J Basic Microbiol. 2023 Oct 17. doi: 10.1002/jobm.202300330. Online ahead of print.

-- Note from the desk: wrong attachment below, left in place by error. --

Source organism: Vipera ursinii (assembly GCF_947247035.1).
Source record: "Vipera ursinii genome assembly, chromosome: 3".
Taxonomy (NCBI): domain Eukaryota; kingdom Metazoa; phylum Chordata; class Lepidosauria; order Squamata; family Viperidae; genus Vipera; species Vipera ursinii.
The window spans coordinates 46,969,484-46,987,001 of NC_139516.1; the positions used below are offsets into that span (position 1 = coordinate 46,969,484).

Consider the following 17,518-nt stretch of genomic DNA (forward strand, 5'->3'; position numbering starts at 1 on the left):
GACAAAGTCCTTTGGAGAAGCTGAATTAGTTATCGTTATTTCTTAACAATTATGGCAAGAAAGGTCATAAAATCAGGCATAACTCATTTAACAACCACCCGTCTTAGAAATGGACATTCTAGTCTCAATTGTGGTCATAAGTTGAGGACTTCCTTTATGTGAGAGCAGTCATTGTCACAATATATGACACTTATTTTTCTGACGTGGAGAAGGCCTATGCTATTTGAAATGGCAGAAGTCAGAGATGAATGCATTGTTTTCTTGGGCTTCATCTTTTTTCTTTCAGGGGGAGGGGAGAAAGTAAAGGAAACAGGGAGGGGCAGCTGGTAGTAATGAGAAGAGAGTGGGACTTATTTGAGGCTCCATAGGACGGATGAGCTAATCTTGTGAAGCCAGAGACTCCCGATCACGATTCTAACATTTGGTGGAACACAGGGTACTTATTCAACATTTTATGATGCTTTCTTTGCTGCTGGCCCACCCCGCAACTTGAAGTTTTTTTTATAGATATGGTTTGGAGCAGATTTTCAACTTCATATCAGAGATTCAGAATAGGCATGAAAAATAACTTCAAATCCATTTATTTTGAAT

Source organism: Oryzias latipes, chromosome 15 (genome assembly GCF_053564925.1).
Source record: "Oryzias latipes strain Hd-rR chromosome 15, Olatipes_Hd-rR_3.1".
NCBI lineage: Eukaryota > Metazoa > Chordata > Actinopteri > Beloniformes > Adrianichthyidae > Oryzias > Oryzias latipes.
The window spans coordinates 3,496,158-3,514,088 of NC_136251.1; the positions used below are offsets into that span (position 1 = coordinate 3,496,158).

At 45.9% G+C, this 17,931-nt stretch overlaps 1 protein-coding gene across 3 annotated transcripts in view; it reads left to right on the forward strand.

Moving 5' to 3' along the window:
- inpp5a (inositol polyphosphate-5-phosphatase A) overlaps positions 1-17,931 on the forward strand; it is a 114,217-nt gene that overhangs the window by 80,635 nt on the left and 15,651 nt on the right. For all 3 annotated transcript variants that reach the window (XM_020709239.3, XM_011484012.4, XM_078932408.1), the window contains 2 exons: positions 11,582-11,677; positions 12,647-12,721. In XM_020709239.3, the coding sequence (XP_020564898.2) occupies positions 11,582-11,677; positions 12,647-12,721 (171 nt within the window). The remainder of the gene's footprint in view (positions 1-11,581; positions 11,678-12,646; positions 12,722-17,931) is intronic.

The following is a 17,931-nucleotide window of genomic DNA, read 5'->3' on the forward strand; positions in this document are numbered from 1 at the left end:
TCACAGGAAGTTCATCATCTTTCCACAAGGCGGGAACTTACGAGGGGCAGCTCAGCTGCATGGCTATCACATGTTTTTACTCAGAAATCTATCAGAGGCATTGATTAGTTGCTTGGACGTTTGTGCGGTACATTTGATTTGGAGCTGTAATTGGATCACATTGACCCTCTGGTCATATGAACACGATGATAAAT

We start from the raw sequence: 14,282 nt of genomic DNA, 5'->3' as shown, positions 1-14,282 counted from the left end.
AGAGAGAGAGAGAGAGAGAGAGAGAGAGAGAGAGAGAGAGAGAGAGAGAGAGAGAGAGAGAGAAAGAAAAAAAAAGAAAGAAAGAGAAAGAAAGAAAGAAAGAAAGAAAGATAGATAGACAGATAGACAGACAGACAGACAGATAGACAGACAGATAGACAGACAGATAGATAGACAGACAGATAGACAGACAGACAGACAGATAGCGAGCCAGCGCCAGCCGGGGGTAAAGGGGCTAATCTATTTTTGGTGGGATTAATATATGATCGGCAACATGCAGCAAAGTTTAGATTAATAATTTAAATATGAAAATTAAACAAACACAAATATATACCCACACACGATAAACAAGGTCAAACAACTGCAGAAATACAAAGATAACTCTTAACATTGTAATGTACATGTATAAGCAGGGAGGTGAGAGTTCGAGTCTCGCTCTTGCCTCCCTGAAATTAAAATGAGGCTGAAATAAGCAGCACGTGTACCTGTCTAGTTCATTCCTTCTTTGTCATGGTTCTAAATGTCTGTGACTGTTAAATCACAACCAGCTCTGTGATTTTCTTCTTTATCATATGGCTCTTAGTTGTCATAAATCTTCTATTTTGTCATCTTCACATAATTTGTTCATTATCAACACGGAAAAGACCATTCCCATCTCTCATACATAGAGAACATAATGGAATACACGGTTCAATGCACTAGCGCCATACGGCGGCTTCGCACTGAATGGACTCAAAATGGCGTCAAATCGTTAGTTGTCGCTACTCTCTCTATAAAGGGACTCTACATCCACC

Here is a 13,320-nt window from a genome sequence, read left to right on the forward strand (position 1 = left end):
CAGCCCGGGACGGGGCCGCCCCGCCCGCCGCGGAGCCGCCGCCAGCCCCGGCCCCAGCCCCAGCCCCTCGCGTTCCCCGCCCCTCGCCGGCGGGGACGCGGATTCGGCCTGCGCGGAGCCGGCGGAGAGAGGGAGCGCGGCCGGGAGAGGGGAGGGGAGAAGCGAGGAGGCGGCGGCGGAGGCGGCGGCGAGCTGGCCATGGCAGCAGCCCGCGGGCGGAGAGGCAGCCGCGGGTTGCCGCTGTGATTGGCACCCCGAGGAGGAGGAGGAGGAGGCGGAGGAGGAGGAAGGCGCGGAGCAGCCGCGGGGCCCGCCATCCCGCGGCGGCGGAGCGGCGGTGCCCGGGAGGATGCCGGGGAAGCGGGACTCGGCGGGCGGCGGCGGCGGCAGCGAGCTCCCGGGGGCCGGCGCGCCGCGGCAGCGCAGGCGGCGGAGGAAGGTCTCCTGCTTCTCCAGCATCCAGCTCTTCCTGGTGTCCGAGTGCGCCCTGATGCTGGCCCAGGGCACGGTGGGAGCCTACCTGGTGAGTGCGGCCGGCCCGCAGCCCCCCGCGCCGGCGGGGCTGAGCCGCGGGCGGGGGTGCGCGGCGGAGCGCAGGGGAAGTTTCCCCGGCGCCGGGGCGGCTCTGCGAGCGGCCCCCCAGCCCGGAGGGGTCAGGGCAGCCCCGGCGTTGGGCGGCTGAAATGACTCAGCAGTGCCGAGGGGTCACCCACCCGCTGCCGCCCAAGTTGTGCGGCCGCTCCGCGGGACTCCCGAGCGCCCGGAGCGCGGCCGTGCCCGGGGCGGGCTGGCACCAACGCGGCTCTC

Microorganisms that can survive in saline environments, known as halotolerant or halophilic organisms, have a wide range of current and potential uses in biotechnology. In this study, it was aimed to determine the carotenoids of halophilic archaea strains isolated from the brine samples taken from different points of Salt Lake (Turkey) and determine the antioxidant activities of their carotenoids. To identify the halophilic archaea strains, they were cultivated in MAM JCM 168 medium and subjected to antibiotic susceptibility, fatty acid, two-dimensional and three-dimensional imaging by scanning electron microscopy and atomic force microscopy, biochemical and phylogenetic assays. The findings show that five different halophilic archaea strains have been identified as Halorubrum lipolyticum, Halorubrum sodomense, Haloarcula salaria, Halorubrum chaoviator, and Haloarcula japonica with 98% and above similarity ratio. The main fatty acids of all haloarchaeal strains were octadecanoic acid (C18:0) and palmitic acid (C16:0). The major carotenoid of the species was determined as all-trans bacterioruberin, and different carotenoid types such as lycopene, β-carotene, and 2-isopentenyl-3,4-dehydrorodopin were found as well as bacterioruberin isomers. The antioxidant activities of carotenoids extracted from the species were analyzed by the 2,2-diphenyl-1-picrylhydrazyl radical scavenging method and the extracts showed antioxidant activity statistically significantly higher than ascorbic acid and butylated hydroxytoluene as reference products (p < 0.05).